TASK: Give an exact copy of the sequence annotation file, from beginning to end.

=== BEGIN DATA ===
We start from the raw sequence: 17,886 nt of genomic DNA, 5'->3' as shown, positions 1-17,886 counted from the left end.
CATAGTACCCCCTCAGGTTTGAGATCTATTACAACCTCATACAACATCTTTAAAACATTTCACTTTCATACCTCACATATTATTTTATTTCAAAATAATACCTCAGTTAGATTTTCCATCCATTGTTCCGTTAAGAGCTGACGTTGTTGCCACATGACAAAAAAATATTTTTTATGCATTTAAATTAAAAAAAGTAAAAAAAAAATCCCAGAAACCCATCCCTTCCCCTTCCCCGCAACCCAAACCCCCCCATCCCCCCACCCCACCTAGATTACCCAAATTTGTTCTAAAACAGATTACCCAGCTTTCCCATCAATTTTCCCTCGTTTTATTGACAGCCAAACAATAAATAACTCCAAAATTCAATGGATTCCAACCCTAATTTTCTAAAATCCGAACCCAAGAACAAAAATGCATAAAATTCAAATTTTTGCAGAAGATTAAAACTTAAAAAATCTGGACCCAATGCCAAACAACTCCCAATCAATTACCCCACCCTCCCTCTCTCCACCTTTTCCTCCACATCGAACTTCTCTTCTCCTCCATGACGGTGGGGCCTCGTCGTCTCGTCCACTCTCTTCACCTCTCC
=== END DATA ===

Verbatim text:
We start from the raw sequence: 17,886 nt of genomic DNA, 5'->3' as shown, positions 1-17,886 counted from the left end.
CATAGTACCCCCTCAGGTTTGAGATCTATTACAACCTCATACAACATCTTTAAAACATTTCACTTTCATACCTCACATATTATTTTATTTCAAAATAATACCTCAGTTAGATTTTCCATCCATTGTTCCGTTAAGAGCTGACGTTGTTGCCACATGACAAAAAAATATTTTTTATGCATTTAAATTAAAAAAAGTAAAAAAAAAATCCCAGAAACCCATCCCTTCCCCTTCCCCGCAACCCAAACCCCCCCATCCCCCCACCCCACCTAGATTACCCAAATTTGTTCTAAAACAGATTACCCAGCTTTCCCATCAATTTTCCCTCGTTTTATTGACAGCCAAACAATAAATAACTCCAAAATTCAATGGATTCCAACCCTAATTTTCTAAAATCCGAACCCAAGAACAAAAATGCATAAAATTCAAATTTTTGCAGAAGATTAAAACTTAAAAAATCTGGACCCAATGCCAAACAACTCCCAATCAATTACCCCACCCTCCCTCTCTCCACCTTTTCCTCCACATCGAACTTCTCTTCTCCTCCATGACGGTGGGGCCTCGTCGTCTCGTCCACTCTCTTCACCTCTCC